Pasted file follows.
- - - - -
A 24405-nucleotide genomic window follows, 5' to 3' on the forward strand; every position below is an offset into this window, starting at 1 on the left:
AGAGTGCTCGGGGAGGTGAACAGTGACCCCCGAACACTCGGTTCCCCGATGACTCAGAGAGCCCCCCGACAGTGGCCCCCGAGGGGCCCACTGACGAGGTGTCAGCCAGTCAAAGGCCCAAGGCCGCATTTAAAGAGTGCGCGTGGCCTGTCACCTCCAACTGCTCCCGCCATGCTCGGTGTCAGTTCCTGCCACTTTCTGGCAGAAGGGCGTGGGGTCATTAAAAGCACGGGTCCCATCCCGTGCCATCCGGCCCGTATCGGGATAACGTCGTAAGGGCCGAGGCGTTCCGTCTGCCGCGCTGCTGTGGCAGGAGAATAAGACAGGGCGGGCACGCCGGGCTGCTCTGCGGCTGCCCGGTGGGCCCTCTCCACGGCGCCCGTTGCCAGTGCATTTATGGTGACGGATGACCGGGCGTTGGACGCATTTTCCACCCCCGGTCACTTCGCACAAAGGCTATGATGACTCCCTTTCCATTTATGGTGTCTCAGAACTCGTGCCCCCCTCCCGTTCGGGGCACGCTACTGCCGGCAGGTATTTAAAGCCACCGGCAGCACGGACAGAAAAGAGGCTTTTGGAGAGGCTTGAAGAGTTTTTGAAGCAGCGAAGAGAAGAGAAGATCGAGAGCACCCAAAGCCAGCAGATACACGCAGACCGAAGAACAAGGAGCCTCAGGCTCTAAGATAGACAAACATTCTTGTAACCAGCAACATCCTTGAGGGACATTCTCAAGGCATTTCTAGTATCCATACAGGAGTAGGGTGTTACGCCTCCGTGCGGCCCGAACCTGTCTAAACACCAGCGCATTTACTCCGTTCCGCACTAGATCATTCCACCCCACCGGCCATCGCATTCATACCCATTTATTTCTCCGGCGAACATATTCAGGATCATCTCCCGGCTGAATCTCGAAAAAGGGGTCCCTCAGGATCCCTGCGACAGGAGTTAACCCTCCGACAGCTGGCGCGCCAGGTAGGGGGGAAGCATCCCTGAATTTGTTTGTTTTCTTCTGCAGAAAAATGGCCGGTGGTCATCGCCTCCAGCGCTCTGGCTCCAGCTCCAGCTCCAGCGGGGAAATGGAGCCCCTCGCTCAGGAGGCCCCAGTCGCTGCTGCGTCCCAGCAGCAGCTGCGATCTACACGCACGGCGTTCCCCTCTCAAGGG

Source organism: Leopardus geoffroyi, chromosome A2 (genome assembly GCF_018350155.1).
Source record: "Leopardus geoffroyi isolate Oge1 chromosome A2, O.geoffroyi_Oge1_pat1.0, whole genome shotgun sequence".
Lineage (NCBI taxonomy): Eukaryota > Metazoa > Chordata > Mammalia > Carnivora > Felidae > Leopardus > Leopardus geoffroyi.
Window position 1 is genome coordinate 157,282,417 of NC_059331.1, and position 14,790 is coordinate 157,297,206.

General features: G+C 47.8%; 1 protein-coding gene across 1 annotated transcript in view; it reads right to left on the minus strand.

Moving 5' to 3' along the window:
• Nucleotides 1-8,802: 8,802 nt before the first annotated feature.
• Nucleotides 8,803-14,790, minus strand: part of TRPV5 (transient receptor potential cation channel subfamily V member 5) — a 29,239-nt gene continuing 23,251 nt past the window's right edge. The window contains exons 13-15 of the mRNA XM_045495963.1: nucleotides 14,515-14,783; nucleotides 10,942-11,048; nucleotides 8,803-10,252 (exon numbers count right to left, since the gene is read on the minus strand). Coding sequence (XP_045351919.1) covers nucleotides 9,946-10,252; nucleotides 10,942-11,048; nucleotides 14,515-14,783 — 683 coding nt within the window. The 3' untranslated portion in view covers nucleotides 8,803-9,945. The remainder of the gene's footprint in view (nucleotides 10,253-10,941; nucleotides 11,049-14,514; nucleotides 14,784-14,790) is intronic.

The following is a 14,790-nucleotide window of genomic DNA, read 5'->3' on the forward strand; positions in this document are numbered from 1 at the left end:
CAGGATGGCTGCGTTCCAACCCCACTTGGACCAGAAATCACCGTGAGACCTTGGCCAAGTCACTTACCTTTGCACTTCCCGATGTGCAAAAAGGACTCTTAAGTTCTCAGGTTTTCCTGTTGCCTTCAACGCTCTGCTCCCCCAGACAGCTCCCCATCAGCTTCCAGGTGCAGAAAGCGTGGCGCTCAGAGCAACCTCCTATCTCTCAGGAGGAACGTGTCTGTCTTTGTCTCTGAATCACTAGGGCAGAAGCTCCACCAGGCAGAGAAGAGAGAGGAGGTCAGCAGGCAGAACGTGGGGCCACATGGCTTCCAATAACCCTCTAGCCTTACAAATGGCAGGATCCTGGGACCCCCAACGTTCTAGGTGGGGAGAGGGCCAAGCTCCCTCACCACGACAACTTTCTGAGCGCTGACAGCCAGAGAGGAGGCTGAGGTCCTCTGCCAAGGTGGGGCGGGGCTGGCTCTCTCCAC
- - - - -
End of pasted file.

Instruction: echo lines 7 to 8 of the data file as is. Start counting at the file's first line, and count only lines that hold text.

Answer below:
General features: G+C 47.8%; 1 protein-coding gene across 1 annotated transcript in view; it reads right to left on the minus strand.

Moving 5' to 3' along the window: